This study examined whether the incidence of hospitalization for psychosis was reduced by a communitywide system of early identification and intervention to prevent onset of psychosis.
The Portland Identification and Early Referral program (PIER) was initiated in 2001. Youths and young adults ages 12–35 were identified by professionals in a wide variety of educational, health, and mental health settings. PIER program staff assessed, confirmed risk of psychosis, and provided treatment for 24 months to eligible and consenting young people (N=148). The monthly rate of first hospital admission for psychosis was the outcome measure for efficacy of identification and intervention. Admission rates before and after the program began accepting referrals were compared, both in the experimental area (Greater Portland) and in aggregated urban areas of Maine (control areas). Autoregressive integrated moving-average (ARIMA) models were used to assess the effect.
On the basis of ARIMA models, the rate of first hospital admission for psychosis decreased significantly by 26% (95% confidence interval [CI]=–64% to –11%) in the Greater Portland area. The rate increased by 8% (CI=–5% to 36%) in the control areas. Taking into account the increase in the control areas, the actual percentage reduction in Greater Portland during the intervention period was 34% (26% plus 8%). The reduction in admissions was largest for individuals with nonaffective nonschizophrenic psychosis.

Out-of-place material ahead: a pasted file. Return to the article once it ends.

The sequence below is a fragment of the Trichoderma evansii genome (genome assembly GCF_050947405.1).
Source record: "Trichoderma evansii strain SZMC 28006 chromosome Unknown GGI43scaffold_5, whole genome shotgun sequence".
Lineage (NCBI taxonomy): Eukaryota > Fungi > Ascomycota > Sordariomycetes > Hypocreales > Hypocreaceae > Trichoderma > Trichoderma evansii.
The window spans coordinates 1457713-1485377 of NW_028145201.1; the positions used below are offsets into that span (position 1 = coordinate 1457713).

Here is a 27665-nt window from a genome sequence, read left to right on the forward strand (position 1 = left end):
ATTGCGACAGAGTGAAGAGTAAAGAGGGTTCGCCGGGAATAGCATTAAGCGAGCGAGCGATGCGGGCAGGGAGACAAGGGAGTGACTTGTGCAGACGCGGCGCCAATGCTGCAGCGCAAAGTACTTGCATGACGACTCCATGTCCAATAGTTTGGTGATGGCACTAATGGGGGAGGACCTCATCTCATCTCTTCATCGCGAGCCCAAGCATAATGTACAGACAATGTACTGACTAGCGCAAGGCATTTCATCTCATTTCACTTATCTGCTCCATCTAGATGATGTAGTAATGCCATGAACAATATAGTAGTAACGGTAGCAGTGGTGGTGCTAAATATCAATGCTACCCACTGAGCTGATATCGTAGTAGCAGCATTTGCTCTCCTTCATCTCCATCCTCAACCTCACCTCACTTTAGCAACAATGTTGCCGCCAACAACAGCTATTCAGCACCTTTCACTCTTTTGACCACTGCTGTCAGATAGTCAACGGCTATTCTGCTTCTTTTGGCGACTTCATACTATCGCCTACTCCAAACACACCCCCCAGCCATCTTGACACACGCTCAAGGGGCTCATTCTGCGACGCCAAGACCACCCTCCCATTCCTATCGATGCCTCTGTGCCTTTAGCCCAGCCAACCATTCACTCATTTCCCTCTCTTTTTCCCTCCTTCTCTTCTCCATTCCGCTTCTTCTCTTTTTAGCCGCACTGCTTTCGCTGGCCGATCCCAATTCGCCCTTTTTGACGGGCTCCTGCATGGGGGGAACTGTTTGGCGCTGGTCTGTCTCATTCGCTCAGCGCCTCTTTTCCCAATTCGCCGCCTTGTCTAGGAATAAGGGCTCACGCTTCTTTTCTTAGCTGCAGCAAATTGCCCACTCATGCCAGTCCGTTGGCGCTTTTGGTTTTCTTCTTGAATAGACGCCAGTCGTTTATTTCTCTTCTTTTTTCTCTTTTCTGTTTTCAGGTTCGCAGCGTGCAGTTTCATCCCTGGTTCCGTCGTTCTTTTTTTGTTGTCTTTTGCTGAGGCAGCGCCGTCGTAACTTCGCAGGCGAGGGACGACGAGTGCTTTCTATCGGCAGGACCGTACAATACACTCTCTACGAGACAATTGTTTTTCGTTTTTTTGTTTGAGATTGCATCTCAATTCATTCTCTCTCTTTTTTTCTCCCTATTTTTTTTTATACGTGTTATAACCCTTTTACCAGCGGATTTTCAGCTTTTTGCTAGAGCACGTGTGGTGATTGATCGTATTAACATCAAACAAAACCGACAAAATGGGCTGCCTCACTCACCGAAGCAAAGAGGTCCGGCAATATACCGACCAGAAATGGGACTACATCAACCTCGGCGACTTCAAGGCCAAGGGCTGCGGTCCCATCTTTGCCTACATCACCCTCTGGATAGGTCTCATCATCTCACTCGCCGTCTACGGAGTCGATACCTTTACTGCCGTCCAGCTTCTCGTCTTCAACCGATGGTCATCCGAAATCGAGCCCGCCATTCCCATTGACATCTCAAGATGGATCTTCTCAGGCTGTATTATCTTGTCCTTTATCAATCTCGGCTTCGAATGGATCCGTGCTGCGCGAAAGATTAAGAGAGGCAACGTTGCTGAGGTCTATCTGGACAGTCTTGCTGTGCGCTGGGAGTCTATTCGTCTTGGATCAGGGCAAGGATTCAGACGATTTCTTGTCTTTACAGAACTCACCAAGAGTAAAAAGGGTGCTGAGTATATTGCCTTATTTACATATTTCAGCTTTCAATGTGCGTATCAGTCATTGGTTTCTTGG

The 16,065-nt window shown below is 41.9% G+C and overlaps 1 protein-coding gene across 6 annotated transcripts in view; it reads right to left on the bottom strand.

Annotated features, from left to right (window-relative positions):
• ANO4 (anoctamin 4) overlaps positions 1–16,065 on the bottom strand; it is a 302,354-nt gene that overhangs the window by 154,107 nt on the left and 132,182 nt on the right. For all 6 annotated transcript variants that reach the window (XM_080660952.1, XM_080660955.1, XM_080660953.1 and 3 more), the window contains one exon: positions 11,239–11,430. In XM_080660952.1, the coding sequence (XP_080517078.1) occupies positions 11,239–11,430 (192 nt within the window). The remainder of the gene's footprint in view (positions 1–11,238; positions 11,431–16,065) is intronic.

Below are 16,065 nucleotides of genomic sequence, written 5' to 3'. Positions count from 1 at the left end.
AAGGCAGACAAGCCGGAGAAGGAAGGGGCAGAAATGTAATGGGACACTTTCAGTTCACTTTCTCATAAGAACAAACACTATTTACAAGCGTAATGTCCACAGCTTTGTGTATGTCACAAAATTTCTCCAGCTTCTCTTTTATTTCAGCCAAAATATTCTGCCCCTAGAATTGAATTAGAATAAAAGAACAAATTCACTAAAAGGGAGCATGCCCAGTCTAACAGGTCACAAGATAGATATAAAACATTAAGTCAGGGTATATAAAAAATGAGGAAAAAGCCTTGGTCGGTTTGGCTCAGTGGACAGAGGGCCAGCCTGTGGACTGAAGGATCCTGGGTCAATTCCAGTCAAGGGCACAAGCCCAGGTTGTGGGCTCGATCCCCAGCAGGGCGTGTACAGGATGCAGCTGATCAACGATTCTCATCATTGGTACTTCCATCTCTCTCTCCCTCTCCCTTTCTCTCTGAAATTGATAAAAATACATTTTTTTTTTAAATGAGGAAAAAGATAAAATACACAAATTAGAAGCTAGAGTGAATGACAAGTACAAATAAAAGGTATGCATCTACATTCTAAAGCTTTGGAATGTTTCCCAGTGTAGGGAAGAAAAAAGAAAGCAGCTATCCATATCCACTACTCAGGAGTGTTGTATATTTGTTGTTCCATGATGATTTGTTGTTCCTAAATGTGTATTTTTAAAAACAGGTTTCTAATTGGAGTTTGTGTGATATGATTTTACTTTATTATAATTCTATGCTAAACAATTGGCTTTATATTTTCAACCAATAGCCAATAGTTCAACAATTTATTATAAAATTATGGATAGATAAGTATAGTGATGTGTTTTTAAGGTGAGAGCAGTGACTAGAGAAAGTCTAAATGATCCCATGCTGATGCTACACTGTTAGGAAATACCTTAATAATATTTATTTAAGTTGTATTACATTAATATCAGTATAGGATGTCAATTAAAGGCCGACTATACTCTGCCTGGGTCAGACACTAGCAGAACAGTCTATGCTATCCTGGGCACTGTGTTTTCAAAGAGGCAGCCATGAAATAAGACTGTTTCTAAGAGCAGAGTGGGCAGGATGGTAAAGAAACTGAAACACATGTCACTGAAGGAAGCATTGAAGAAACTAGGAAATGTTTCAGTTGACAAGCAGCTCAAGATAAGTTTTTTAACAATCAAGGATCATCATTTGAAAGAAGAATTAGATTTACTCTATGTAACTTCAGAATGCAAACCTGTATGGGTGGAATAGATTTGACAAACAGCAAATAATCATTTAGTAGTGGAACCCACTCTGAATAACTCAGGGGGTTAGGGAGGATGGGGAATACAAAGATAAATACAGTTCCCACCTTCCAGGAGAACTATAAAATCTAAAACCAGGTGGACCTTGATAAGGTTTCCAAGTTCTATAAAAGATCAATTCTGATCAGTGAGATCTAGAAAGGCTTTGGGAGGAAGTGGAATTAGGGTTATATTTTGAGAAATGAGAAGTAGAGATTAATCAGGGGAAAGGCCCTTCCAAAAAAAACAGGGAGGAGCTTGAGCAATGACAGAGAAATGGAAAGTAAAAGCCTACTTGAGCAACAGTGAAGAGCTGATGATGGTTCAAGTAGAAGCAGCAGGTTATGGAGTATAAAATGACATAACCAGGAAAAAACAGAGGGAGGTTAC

PIER has demonstrated that populationwide early identification is feasible. Preventive intervention can reduce rates of initial hospitalizations for psychosis in a midsized city.